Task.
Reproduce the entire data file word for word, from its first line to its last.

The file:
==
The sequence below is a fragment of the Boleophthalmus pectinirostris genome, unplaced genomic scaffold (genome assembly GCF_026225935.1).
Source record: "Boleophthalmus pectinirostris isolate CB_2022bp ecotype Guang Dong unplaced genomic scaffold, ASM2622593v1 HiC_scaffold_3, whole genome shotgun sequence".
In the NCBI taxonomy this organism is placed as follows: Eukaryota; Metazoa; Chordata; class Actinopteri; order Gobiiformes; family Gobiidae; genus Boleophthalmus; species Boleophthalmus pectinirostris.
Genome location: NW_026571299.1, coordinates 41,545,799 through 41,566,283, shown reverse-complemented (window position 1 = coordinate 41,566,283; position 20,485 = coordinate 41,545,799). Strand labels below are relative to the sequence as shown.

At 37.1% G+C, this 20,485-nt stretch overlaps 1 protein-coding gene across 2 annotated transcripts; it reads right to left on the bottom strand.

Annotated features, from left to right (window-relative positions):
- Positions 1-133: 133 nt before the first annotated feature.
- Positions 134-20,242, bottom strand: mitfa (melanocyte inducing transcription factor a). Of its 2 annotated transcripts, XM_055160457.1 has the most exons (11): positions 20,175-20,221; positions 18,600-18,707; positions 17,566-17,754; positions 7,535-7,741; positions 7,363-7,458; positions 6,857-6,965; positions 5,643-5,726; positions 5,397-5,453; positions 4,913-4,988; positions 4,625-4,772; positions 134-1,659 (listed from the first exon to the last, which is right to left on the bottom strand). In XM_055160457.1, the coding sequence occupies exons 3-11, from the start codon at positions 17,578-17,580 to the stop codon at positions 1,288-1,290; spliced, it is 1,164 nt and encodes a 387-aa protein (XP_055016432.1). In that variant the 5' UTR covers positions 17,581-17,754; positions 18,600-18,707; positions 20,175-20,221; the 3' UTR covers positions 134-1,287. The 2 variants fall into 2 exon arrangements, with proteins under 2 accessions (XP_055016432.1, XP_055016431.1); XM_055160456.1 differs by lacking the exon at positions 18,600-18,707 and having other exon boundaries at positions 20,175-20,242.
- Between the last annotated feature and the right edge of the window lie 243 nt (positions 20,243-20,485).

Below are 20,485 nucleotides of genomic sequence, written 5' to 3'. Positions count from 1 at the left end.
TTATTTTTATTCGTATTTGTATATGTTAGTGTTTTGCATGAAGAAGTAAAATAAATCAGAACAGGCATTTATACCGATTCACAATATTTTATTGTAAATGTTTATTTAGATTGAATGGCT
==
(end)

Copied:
The sequence below is a fragment of the Boleophthalmus pectinirostris genome, unplaced genomic scaffold (genome assembly GCF_026225935.1).
Source record: "Boleophthalmus pectinirostris isolate CB_2022bp ecotype Guang Dong unplaced genomic scaffold, ASM2622593v1 HiC_scaffold_3, whole genome shotgun sequence".
In the NCBI taxonomy this organism is placed as follows: Eukaryota; Metazoa; Chordata; class Actinopteri; order Gobiiformes; family Gobiidae; genus Boleophthalmus; species Boleophthalmus pectinirostris.
Genome location: NW_026571299.1, coordinates 41,545,799 through 41,566,283, shown reverse-complemented (window position 1 = coordinate 41,566,283; position 20,485 = coordinate 41,545,799). Strand labels below are relative to the sequence as shown.

At 37.1% G+C, this 20,485-nt stretch overlaps 1 protein-coding gene across 2 annotated transcripts; it reads right to left on the bottom strand.

Annotated features, from left to right (window-relative positions):
- Positions 1-133: 133 nt before the first annotated feature.
- Positions 134-20,242, bottom strand: mitfa (melanocyte inducing transcription factor a). Of its 2 annotated transcripts, XM_055160457.1 has the most exons (11): positions 20,175-20,221; positions 18,600-18,707; positions 17,566-17,754; positions 7,535-7,741; positions 7,363-7,458; positions 6,857-6,965; positions 5,643-5,726; positions 5,397-5,453; positions 4,913-4,988; positions 4,625-4,772; positions 134-1,659 (listed from the first exon to the last, which is right to left on the bottom strand). In XM_055160457.1, the coding sequence occupies exons 3-11, from the start codon at positions 17,578-17,580 to the stop codon at positions 1,288-1,290; spliced, it is 1,164 nt and encodes a 387-aa protein (XP_055016432.1). In that variant the 5' UTR covers positions 17,581-17,754; positions 18,600-18,707; positions 20,175-20,221; the 3' UTR covers positions 134-1,287. The 2 variants fall into 2 exon arrangements, with proteins under 2 accessions (XP_055016432.1, XP_055016431.1); XM_055160456.1 differs by lacking the exon at positions 18,600-18,707 and having other exon boundaries at positions 20,175-20,242.
- Between the last annotated feature and the right edge of the window lie 243 nt (positions 20,243-20,485).

Below are 20,485 nucleotides of genomic sequence, written 5' to 3'. Positions count from 1 at the left end.
TTATTTTTATTCGTATTTGTATATGTTAGTGTTTTGCATGAAGAAGTAAAATAAATCAGAACAGGCATTTATACCGATTCACAATATTTTATTGTAAATGTTTATTTAGATTGAATGGCT